How can data help transform local highways maintenance services in England?
Building on the speed learning session on the Future of Highways Data at the Future Highways Conference 2014 (for which the post below was written), this remains so relevant as many local authorities are now moving from reactive to proactive highways maintenance programme.
With audio and vido clips, this post gives a good overview of the strategic and operational challenges local authorities are facing, and how these can be overcome successfully.
At the Future Highways conference on 11th June 2015, you’ll hear from Chris Dyer at East Sussex County Council (featured below), and have the opportunity to take part in a first of its kind practical afternoon workshop with Yotta, Surrey County Council and London Borough of Southwark.
Look forward to seeing you on June 11th 😉
I’m passionate about the benefits of representing data visually to foster engagement and aid decision-making, and in May 2014 I went along to Yotta’s ‘Data to Decisions’ conference to learn how existing highways asset data can be used to engage everyone in the process of planning and improving our local roads.
Highways maintenance in need of transformation
In his keynote speech, Jason Russell, Assistant Director of Highways for Surrey County Council clarified the need for transformation rather than incremental change, in order to meet the targets set by the UK Construction Strategy and the Highways Maintenance Efficiency Programme.
The review by Infrastructure UK identified UK construction costs are on average 15-20% higher compared to rest of Europe, despite a similar cost base. The target set by the Highways Maintenance Efficiency Programme (HMEP) is to manage the local road network and achieve the same outcomes with 30% less costs by 2020. Listen to Jason’s message here:
From reactive to proactive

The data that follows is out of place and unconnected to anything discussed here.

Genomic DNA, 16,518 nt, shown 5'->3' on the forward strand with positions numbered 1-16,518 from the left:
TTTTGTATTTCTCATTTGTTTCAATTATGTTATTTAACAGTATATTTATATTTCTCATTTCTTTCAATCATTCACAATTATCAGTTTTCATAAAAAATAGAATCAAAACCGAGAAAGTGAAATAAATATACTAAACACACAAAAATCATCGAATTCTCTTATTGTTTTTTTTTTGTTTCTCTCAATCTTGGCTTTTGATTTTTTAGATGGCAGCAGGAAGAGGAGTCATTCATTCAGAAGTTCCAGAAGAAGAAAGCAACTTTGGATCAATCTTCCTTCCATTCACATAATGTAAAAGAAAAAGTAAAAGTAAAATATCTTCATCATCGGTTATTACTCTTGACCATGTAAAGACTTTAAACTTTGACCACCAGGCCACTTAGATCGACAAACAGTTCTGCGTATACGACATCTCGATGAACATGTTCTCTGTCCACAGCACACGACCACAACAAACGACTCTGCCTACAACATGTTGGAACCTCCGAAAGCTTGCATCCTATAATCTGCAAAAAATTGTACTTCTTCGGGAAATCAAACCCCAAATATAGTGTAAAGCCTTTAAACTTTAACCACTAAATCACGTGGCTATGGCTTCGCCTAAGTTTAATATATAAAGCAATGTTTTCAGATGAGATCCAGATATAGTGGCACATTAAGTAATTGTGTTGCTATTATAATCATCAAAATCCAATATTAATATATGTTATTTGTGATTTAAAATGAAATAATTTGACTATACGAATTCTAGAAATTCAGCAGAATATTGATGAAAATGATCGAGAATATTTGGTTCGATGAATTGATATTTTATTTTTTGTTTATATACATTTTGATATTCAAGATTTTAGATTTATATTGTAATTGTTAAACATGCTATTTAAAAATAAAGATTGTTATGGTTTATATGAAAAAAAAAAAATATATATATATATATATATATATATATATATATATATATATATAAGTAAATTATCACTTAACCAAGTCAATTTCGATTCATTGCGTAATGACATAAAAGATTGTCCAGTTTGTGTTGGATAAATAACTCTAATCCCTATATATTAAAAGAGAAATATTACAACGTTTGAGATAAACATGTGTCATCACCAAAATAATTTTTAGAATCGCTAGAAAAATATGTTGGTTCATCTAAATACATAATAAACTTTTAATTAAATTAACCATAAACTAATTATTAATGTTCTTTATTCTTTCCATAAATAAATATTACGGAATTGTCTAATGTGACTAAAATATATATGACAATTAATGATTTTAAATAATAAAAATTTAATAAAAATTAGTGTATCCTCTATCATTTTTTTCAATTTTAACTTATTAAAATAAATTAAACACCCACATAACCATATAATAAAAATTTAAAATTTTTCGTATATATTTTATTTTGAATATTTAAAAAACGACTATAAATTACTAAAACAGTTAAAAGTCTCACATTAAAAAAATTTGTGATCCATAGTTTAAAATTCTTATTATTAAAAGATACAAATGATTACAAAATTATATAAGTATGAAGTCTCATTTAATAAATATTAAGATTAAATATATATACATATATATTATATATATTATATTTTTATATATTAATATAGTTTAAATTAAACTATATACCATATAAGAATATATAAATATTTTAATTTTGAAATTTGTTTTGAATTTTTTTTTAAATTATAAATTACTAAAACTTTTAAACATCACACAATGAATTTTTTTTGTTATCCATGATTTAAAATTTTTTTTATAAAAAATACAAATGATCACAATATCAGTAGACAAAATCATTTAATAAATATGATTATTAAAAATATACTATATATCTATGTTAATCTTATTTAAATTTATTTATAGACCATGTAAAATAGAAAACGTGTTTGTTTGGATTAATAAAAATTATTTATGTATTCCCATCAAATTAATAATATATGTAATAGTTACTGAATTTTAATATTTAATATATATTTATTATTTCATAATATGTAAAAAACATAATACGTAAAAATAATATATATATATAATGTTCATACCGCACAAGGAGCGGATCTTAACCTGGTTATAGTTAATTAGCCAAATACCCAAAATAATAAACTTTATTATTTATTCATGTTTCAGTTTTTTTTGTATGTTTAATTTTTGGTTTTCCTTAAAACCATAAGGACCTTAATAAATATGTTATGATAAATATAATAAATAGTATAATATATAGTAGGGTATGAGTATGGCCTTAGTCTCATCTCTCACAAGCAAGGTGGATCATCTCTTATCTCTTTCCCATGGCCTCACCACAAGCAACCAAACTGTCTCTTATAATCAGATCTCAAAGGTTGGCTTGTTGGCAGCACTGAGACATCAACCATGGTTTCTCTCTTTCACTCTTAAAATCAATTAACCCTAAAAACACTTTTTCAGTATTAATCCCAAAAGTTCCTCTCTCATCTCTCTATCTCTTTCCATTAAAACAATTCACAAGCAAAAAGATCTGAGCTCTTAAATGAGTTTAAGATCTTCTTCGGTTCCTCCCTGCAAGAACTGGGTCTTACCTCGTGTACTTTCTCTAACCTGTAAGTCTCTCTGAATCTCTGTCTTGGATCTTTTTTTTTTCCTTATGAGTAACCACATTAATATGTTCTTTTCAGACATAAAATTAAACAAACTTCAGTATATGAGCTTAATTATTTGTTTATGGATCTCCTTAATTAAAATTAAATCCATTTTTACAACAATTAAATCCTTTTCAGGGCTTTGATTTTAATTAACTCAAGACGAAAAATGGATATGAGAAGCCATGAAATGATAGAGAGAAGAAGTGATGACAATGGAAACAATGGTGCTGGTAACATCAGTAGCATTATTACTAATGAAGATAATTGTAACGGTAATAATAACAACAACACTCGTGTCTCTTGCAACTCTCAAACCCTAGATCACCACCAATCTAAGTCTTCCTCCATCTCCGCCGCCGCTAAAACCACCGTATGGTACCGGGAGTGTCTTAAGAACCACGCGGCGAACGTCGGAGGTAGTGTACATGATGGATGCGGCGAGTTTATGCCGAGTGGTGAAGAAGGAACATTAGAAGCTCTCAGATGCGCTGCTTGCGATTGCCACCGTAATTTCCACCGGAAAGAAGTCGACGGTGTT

It may be obvious that a reactive approach to highways maintenance; continually patch-fixing potholes and paying out compensation claims, is counter productive. What isn’t clear yet though, is how we move from these ingrained reactive habits to a more proactive planning and investment approach that helps us rebuild this vital local transport asset.
Here Chris Dyer explains how East Sussex made the decision to move from a reactive to proactive asset management approach:
Harness your data to create a model
A key step towards being more proactive requires making more effective use of existing data. Capturing data on the highways assets (pavements, kerbs, lighting, street furniture etc), and modelling it effectively make it cheaper and easier to identify, plan and prioritise works programmes that fit budgets and meet members’ and public needs.
Here East Sussex County Council show how they’ve done exactly that with the help of Yotta Horzions software, and secured sigficiant extra funding for highways maintenance:
First, capture the data…
Using data you already have and modelling it to make sure it matches with engineers expectations is an important part of the process. Once you have confidence the model reflects as close as possible the reality, you can then trust the outputs from the various model scenarios you run.
Lancashire County Council explain the correlation process they went through to match up the model outputs with the expectations and knowledge of engineering staff: